Accounting B.S.

Tax paperwork

The B.S. in accounting prepares you for entry-level positions in the field of accounting; however, the potential for growth can be great. Many graduates start off as staff accountants or junior auditors in public accounting or assistants in the controller’s office in private agencies. After becoming established and gaining experience, career advancement can be achieved through on-the-job performance and additional education or certifications. Depending on the accounting courses you take, RIC’s B.A. in accounting program will prepare you for certification. Whichever path you choose, if you’re studying accounting, you’re learning practical skills that employers need.

Program Details

Course Information

Click below for information on course requirements, course descriptions and the Academic Rhode Map, which lists all the courses you will need to complete this program and graduate in a timely fashion.

Course Requirements

Course Descriptions

Accounting Major Checklist

Accounting Rhode Map

Program/Learning Goals

Upon completion of this program, students will be able to:

  1. Demonstrate fundamental accounting knowledge relating to financial statement preparation and analysis, management decision making, internal controls and business processes, and principles of federal income taxation.
  2. Analyze, integrate and communicate complex information to facilitate management decision making.
  3. Work well in a team and communicate results effectively, in both oral and written form.
  4. Think analytically and critically, and research basic problems independently.
  5. Be aware of their professional responsibilities concerning the ethical choices they will encounter in the accounting and financial reporting area.

Writing in the Discipline

1. Why or in what ways is writing important to your discipline/field/profession? 

Accounting professionals need to have the ability to communicate with many constituencies and in many forms as well as communicate to a variety of stakeholders in order to facilitate decision making and provide information.  Accountants explain and interpret accounting standards, provide analysis of financial reports and summarize accounting information. In short, writing is an essential skill in the accounting field.

2. Which courses are designated as satisfying the Writing in the Discipline (WID) requirement by your department? Why these courses?

ACCT 311, ACCT 312 and ACCT 461 are designated as Writing in the Discipline courses for the Accounting Program. These courses provide students with the opportunity to explain and interpret accounting standards, apply standards to financial reporting issues, construct persuasive arguments, analyze case studies and receive feedback to improve their writing skills.

3. What forms or genres of writing will students learn and practice in your department’s WID courses? Why these genres?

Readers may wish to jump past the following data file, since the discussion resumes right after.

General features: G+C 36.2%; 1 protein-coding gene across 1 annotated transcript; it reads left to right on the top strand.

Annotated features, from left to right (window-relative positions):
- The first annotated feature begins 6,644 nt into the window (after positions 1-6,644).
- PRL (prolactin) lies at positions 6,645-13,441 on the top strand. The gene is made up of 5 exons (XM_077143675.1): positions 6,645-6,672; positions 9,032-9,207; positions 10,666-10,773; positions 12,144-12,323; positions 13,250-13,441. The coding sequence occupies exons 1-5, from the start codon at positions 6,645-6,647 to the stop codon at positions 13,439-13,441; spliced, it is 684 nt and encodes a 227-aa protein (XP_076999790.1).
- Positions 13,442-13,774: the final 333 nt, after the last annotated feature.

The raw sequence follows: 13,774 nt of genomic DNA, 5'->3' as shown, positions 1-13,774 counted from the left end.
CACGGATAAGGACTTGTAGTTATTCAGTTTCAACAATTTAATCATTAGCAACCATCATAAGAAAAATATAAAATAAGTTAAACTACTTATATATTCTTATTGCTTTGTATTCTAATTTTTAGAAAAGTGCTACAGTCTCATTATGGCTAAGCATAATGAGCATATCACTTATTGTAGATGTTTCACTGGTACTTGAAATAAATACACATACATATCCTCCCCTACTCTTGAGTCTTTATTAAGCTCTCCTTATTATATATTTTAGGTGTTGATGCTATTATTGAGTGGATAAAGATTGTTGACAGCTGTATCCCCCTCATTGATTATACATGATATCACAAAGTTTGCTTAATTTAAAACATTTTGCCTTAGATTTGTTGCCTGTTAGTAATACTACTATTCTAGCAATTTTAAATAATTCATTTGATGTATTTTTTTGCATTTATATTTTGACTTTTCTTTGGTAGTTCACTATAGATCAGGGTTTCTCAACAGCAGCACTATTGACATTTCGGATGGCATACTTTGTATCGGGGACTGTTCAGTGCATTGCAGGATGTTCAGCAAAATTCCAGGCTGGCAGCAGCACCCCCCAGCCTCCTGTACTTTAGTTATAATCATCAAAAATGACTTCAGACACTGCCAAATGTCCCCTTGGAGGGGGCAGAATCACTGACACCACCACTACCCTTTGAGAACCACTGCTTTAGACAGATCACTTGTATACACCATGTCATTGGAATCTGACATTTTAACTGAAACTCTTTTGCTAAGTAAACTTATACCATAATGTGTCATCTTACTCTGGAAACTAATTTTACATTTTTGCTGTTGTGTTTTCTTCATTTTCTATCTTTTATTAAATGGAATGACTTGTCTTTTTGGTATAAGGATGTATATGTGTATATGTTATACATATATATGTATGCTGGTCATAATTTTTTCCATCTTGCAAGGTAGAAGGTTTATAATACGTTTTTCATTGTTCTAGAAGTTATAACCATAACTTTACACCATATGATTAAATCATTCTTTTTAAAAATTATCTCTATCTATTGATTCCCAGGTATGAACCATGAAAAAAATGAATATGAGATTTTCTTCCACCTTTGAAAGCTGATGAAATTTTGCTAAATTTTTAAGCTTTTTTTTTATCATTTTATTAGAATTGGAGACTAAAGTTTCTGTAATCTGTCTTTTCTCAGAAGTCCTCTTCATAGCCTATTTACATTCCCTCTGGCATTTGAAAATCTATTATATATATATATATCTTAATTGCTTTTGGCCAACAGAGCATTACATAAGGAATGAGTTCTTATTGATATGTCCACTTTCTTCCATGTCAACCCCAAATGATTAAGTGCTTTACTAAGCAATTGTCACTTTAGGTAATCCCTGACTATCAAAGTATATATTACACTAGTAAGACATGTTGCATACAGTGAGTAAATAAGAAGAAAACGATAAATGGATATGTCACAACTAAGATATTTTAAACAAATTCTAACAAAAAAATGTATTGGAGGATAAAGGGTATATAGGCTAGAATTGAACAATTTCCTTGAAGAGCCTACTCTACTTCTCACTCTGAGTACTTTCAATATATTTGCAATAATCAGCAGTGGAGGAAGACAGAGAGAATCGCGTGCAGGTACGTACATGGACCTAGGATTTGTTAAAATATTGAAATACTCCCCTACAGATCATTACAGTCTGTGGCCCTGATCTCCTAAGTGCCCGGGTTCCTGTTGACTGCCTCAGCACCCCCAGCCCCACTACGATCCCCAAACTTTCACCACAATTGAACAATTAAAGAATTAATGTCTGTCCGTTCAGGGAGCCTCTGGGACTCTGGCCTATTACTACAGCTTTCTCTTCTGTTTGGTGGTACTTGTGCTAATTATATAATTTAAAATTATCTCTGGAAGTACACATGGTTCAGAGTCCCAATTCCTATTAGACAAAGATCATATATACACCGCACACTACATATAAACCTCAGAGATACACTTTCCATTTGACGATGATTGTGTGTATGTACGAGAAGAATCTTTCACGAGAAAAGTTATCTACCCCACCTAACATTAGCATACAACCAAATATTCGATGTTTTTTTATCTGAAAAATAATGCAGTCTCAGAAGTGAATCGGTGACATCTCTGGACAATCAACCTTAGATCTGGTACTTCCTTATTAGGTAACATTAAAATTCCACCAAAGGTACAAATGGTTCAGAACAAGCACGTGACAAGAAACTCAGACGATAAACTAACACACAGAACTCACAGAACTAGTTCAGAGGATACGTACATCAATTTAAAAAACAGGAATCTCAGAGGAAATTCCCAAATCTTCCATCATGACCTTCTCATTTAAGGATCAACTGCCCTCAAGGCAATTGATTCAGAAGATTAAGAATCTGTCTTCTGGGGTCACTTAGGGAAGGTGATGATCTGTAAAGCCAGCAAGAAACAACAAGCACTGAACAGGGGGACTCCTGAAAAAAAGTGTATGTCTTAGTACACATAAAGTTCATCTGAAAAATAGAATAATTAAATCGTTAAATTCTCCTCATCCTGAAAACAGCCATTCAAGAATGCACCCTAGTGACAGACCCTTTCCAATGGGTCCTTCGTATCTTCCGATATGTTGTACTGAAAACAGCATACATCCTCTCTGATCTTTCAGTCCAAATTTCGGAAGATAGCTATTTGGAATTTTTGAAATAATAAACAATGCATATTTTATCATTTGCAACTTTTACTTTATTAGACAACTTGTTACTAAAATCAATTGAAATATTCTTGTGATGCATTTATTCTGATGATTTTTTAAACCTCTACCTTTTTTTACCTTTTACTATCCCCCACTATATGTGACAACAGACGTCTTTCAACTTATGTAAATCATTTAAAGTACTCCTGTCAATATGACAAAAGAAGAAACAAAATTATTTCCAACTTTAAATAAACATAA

In the Accounting Program, our WID courses include writing financial statements and related analyses, tax returns and tax advice, audit reports, client proposals and recommendations. These are necessary to communicate important information to stakeholders. 

4. What kinds of teaching practices will students encounter in your department’s WID courses?

Students will find a range of teaching practices. For example, students in WID courses are frequently given case studies and asked to write reports that analyze the accounting policies and financial statements of a given company and to make recommendations, supported by analysis, on various aspects of the case. Typically, the instructor does one sample case at the beginning of the semester to provide a model for students to follow in these assignments. 

5. When they’ve satisfied your department’s WID requirement, what should students know and be able to do with writing?

Once they’ve completed their WID courses, accounting majors should be able to effectively communicate in written form, including explaining industry standards and reports, constructing persuasive arguments and analyzing case studies.

Minor in Accounting

Declaring a minor allows you to explore other areas of interest and make interdisciplinary connections. Minor areas at RIC complement and reinforce all major areas of study. By declaring a minor, you can set yourself apart as a candidate for job, internship and volunteer opportunities. Click below for information on the minor in accounting.

Minor in Accounting

Certification Requirements

To become a licensed CPA, you must have completed 150 credit hours of education and meet additional requirements, including an experience requirement, and pass the CPA exam. Click here for professional certifications and requirements.

For specific requirements to qualify for the exam in Rhode Island, visit the National Association of State Boards of Accountancy website at https://nasba.org/exams/.

For specific requirements to become certified, including experience requirements refer to the Rhode Island Department of Business Regulation website at https://dbr.ri.gov/divisions/accountancy/.